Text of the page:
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Coke to Fleece America by Charging More for Less
The Number of Pounds You Might Lose if You Stop Drinking Soda

Coke to Fleece America by Charging More for Less

$8.50 a Gallon for Small Cans of Water & High Fructose Corn Syrup?

In recent ads, Coca-Cola cheerfully congratulated itself for introducing a new, 7.5-ounce can of soda. While calorie counters may appreciate the convenience of a 90-calorie can, dollar counters may be in for sticker shock: On an ounce-for-ounce basis, the new cans cost 50 to 140 percent more than 12-ounce cans.

In Washington, D.C., 12-packs of 12-ounce cans have been available for between $4 and $5.99 at Giant and Safeway stores. Both stores charge $3.99 for 8-packs of the new 7.5-ounce cans. So while the bigger cans have been selling for between $0.89 and $1.33 per quart, the new cans sell for $2.13 a quart, or about $8.50 a gallon.

So far, the vaunted 7.5-ounce cans are only available in some New York City and Washington, D.C., retail outlets. The company says they’ll be available nationwide in April. Sandy Douglas, the president of Coca-Cola North America, claims the new mini can is an “innovation” that “reinforces the Company’s support for healthy, active lifestyles.” But attentive shoppers may wonder what all the fuss is about. Coca-Cola has sold 8-ounce cans and bottles of Coke for years (again, at significantly inflated prices).

“The only ‘innovation’ here is that Coke is charging more money for less product,” Jacobson said. “Then again, these are the same folks who are ripping off Americans with expensive frauds like the ‘calorie-burning’ Enviga. And ‘endurance peach mango VitaminWater,’ which, besides doing nothing for one’s endurance, contains no peach or mango. Now, the company wants a pat on the back for selling little cans of water and high-fructose corn syrup for $8.50 a gallon.”

Recently, New York Governor David Paterson proposed a penny-per-ounce excise tax on soda to help pay for health programs. An angry press statement issued by the soda industry’s top lobbyist called the proposal a “money grab, pure and simple,” and patronizingly reminded the Governor that New Yorkers “continue to struggle through a tough economy with double-digit unemployment rates.” Yet the price difference (a “convenience tax” perhaps?) assessed by Coca-Cola on the 7.5-ounce cans is bigger than Paterson’s proposed tax—about two or three cents per ounce.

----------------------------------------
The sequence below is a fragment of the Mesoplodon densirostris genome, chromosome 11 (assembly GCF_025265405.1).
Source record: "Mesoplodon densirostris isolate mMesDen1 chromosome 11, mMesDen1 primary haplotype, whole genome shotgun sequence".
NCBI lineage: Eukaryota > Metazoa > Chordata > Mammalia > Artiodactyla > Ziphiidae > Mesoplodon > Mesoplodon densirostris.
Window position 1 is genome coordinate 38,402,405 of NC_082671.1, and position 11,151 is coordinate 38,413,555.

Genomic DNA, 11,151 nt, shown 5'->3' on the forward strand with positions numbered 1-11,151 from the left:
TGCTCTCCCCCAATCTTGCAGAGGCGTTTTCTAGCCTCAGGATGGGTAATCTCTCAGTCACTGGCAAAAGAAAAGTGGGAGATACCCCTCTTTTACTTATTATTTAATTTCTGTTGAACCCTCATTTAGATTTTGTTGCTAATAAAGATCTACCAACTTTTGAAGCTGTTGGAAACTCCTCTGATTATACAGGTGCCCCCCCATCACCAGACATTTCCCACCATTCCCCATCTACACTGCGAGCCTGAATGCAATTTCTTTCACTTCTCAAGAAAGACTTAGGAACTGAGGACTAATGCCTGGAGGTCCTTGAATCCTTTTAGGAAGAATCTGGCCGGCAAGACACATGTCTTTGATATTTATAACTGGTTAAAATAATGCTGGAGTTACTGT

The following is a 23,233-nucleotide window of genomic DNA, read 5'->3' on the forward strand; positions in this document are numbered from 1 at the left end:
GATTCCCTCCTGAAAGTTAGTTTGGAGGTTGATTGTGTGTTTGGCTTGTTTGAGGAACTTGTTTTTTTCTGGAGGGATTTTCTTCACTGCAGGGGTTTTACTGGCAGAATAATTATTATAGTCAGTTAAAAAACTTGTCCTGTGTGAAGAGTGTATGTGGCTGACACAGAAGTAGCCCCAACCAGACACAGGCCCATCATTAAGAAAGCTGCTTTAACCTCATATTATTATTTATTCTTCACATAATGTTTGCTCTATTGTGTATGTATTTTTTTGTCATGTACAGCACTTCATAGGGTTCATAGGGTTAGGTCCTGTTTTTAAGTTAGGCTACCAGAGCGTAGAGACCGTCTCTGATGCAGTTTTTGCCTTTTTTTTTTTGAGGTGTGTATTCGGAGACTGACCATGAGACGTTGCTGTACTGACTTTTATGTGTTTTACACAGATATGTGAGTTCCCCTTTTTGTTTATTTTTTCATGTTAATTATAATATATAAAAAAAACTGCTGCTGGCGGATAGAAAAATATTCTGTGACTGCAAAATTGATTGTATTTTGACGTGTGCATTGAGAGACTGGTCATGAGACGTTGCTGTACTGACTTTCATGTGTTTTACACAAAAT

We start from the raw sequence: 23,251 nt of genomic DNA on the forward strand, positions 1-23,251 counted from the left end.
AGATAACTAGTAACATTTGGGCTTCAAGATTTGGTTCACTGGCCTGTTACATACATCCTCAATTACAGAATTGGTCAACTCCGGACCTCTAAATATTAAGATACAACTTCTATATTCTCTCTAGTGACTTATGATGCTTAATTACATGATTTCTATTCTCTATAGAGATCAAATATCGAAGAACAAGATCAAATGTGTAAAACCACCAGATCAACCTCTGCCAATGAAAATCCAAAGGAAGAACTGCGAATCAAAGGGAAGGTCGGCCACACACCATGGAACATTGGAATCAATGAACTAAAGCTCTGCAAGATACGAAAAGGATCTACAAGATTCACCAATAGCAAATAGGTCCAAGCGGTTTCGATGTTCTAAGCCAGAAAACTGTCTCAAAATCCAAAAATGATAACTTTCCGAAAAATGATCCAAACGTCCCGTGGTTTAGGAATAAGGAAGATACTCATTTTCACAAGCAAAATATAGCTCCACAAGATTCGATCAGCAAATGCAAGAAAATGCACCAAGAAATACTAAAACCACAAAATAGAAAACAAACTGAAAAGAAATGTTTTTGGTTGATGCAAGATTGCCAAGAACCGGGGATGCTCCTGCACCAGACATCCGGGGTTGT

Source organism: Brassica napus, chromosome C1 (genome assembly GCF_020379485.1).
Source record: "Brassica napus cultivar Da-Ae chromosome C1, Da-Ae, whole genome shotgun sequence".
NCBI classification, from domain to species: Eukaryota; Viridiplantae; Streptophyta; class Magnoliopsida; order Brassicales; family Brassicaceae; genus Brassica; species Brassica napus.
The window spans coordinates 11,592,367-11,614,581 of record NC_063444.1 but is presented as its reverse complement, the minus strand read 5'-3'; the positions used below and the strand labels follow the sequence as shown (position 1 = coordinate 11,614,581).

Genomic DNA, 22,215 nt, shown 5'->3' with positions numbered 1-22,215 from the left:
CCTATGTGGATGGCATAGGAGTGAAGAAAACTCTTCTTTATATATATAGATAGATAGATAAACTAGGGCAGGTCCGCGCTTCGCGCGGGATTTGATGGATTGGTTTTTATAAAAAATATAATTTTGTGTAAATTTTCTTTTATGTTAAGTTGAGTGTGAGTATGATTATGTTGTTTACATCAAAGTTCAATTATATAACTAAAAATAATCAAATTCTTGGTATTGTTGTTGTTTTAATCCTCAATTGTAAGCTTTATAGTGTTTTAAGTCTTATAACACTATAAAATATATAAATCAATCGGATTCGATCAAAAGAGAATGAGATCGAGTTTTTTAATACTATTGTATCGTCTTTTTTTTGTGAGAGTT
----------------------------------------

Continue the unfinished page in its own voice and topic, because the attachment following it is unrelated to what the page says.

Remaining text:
Source: Communications Department, Center for Science in the Public Interest, 1875 Connecticut Avenue, NW Suite 300, Washington, DC 20009, or 202-332-9110 or eMail or

The Number of Pounds You Might Lose if You Stop Drinking Soda

Calories from soda pop matter more than you might realize

For some people, the easiest way to lose weight is simply to kick the soda habit. You can decrease your caloric intake by hundreds of calories each day just by ditching this sugary drink. So why not give it a try?

If you need some extra motivation, check out a few numbers. First, review the annual cost of drinking soda every day. You'll probably be surprised to see how much money you spend and how manyb calories you consume when you drink soda a daily basis.

Now check the list below to see what happens when you replace that soda with water. The potential weight loss is substantial.

The Number of Pounds You Might Lose When You Eliminate Soda

Should You Drink Diet Soda?

Transitioning from a high calorie soda to a drink that is artificially sweetened can be a tricky fix. In fact, you might be replacing one kind of addiction for another.

Studies have shown that when we eat sweet foods, whether they are naturally or artificially sweetened, our appetites increase. So if you replace your regular pop with a diet variety you might be eliminating calories only to replace them again when your sugar craving kicks in.

So how do you kick the soda habit? Switching to a diet pop might be the most gentle step down if you are used to having a full calorie soda during the day. If you’re used to drinking a Big Gulp full of Coke, try having a smaller sized Diet Coke and several bottles of water instead. Gradually increase your water intake and decrease the soda. Once you learn how to make water taste better, it becomes easier to switch to an all-water habit.

With just a few simple changes, you can make big adjustments to your waistline and your wallet. Eventually, you’ll feel better, your body will look better and your piggy bank will thank you as well.

In many different ways, Coke gives you "the finger".

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